Scientists at Yale School of Medicine have developed a new 3D-imaging technique to better understand and to help treat kidney disease.
One in four patients treated with the widely used anti-cancer drug cisplatin develop chronic kidney disease. To better understand how the treatment leads to kidney damage, and possibly prevent it, a team of researchers at Yale School of Medicine developed a new 3D-imaging technique to peer deep into these vital organs.
Using a mouse model, the Yale team, led by professor of nephrology Dr. Robert Safirstein, administered doses of cisplatin two weeks apart. To examine the effect of the drug on kidneys, the researchers combined a powerful imaging technique, multiphoton microscopy, with a clearing solution that produced high-resolution 3D images of the organ.
The novel strategy provided an unusually deep view of the kidney’s internal structures. “Before this technique, you could only look at the very superficial surface, so you really couldn’t examine the entire kidney,” said Safirstein.
To their surprise, the researchers uncovered evidence that the kidneys failed and developed damaged tubules (key structures that the kidney uses to transport fluids) before damage was detectable through more traditional methods.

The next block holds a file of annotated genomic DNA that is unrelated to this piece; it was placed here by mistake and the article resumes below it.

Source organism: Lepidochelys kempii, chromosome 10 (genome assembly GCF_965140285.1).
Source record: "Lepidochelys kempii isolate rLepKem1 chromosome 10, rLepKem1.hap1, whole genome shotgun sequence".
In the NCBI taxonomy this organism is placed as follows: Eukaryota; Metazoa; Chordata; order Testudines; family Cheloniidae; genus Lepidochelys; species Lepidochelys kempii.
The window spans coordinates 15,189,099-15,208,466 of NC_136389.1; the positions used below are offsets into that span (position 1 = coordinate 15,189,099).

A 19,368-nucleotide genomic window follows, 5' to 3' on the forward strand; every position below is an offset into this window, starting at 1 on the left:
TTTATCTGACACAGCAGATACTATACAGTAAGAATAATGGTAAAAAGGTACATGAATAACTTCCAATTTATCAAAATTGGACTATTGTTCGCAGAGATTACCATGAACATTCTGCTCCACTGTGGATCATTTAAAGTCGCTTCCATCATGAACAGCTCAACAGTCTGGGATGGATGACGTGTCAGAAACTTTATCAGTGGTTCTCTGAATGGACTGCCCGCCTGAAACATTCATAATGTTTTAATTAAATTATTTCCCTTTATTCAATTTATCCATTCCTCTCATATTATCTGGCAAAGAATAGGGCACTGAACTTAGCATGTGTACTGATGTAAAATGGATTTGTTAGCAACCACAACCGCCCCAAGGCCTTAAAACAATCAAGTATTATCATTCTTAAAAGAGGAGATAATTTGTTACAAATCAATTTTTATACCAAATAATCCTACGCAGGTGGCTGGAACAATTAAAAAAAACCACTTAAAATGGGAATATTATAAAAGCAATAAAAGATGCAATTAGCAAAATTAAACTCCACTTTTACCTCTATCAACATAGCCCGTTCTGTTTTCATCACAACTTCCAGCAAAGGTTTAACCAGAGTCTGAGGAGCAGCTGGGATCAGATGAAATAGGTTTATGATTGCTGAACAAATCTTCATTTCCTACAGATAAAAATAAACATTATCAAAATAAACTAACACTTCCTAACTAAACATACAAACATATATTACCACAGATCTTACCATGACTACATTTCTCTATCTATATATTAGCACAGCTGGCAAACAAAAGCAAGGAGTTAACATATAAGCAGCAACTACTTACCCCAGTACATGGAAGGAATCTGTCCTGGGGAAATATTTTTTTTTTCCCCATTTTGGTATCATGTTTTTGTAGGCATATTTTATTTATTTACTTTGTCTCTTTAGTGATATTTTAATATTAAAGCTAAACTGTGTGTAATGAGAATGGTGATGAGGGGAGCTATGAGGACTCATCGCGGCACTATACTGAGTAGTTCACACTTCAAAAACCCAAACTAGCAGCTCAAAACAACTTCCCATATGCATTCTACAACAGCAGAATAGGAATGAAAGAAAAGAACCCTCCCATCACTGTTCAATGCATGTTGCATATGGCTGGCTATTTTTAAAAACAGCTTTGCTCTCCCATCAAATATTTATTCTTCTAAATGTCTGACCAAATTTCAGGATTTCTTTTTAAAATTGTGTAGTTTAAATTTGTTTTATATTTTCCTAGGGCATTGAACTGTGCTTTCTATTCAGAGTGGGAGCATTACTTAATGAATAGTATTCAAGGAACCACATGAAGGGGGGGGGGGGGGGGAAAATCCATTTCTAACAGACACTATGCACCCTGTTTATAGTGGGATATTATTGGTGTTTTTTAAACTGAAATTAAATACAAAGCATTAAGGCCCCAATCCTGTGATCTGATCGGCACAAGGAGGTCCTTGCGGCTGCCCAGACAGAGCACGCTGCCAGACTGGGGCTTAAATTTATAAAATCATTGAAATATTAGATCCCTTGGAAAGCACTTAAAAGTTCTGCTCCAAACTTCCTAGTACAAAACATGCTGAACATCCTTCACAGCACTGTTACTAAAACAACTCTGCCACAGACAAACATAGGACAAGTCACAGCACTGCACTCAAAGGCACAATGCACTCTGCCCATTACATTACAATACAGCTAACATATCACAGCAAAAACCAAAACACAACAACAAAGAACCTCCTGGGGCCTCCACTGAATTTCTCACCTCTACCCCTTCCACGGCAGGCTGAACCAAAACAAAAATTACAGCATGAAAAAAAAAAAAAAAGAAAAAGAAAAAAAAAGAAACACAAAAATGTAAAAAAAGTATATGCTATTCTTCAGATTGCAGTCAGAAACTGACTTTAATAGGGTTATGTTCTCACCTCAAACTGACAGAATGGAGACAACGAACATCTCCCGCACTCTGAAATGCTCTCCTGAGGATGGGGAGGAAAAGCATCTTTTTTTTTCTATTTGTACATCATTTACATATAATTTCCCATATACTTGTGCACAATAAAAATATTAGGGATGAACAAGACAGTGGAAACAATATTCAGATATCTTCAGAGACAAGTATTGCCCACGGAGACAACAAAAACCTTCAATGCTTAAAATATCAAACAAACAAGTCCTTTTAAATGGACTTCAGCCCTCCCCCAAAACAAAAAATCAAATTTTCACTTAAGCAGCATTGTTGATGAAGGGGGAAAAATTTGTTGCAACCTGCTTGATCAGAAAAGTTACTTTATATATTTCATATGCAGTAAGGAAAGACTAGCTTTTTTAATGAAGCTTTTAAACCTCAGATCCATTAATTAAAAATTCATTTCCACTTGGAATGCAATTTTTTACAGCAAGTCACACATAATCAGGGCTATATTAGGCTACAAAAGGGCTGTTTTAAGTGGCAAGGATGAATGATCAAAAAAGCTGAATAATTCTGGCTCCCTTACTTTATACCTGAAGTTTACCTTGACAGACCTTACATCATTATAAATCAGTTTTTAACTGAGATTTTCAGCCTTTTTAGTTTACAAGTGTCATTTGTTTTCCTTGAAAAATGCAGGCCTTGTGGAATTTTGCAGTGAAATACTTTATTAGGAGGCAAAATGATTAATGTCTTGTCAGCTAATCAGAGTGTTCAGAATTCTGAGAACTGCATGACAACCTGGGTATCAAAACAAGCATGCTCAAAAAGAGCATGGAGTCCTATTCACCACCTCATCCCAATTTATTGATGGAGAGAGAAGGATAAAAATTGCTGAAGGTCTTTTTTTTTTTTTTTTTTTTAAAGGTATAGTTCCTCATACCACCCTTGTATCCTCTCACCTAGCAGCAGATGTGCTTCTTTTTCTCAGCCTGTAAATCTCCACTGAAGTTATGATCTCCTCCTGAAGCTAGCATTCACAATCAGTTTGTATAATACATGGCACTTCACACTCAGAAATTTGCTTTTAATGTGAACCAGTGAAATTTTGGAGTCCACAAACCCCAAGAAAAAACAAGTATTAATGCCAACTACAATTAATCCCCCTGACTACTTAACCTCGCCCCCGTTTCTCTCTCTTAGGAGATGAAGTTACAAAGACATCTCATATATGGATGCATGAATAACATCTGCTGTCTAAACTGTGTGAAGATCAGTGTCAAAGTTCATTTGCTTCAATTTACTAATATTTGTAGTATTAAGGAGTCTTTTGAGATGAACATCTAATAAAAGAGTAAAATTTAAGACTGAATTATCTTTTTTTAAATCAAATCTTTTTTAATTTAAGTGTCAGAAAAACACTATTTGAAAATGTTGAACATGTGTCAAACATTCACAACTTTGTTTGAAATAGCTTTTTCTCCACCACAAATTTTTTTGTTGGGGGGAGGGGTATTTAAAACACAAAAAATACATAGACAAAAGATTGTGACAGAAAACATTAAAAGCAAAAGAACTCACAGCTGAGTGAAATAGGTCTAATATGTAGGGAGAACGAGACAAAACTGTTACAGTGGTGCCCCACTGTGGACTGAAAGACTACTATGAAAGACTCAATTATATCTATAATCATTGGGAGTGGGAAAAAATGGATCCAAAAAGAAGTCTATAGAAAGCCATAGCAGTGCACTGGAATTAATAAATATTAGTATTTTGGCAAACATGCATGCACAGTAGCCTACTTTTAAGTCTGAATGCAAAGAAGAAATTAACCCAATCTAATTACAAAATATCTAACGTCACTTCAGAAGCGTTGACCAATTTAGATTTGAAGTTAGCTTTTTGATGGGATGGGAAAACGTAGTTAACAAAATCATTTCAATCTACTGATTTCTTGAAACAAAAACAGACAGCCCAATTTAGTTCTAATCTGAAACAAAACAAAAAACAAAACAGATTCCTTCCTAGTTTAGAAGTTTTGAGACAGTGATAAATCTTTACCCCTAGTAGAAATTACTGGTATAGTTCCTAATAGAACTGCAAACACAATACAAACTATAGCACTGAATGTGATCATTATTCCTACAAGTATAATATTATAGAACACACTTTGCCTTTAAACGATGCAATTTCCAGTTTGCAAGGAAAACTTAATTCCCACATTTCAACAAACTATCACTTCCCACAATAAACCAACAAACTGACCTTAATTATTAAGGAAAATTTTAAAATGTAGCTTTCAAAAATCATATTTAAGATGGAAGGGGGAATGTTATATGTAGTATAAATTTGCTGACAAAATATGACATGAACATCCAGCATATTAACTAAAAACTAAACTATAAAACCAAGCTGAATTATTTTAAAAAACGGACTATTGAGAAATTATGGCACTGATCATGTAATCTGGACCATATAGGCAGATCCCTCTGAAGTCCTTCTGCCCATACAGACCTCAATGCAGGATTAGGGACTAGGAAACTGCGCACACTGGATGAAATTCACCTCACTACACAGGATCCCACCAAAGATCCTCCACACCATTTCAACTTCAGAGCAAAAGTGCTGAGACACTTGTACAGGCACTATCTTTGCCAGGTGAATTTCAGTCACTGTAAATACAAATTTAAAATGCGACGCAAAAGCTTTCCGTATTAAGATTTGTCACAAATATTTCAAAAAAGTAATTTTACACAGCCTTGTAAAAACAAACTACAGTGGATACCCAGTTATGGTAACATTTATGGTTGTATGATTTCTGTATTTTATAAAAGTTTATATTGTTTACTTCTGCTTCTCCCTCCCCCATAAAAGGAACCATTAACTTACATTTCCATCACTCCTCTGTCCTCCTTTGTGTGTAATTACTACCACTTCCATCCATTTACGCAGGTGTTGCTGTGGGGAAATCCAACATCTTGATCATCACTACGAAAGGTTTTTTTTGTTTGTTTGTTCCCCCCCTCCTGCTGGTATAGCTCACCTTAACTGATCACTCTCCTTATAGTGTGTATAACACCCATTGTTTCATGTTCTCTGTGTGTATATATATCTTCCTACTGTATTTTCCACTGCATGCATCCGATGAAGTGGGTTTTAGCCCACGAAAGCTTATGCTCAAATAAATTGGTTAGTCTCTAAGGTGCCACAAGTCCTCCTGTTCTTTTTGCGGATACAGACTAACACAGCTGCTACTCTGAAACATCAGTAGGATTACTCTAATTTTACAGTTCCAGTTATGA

The findings could shift the direction of kidney research. “It changes the focus of research in kidney disease to find out how lesions form,” Safirstein noted. The imaging technique could also inform the study of diabetes and other conditions. “We think this is going to be applicable in a wide variety of diseases,” he noted.
Additional authors include Dr. Richard Torres, Heino Velazquez, Dr. John J. Chang, Michael J. Levene, Dr. Gilbert Moeckel, and Dr. Gary V. Desir.
Publication: Richard Torres, et al., “Three-Dimensional Morphology by Multiphoton Microscopy with Clearing in a Model of Cisplatin-Induced CKD,” JASN, 2015; doi: 10.1681/ASN.2015010079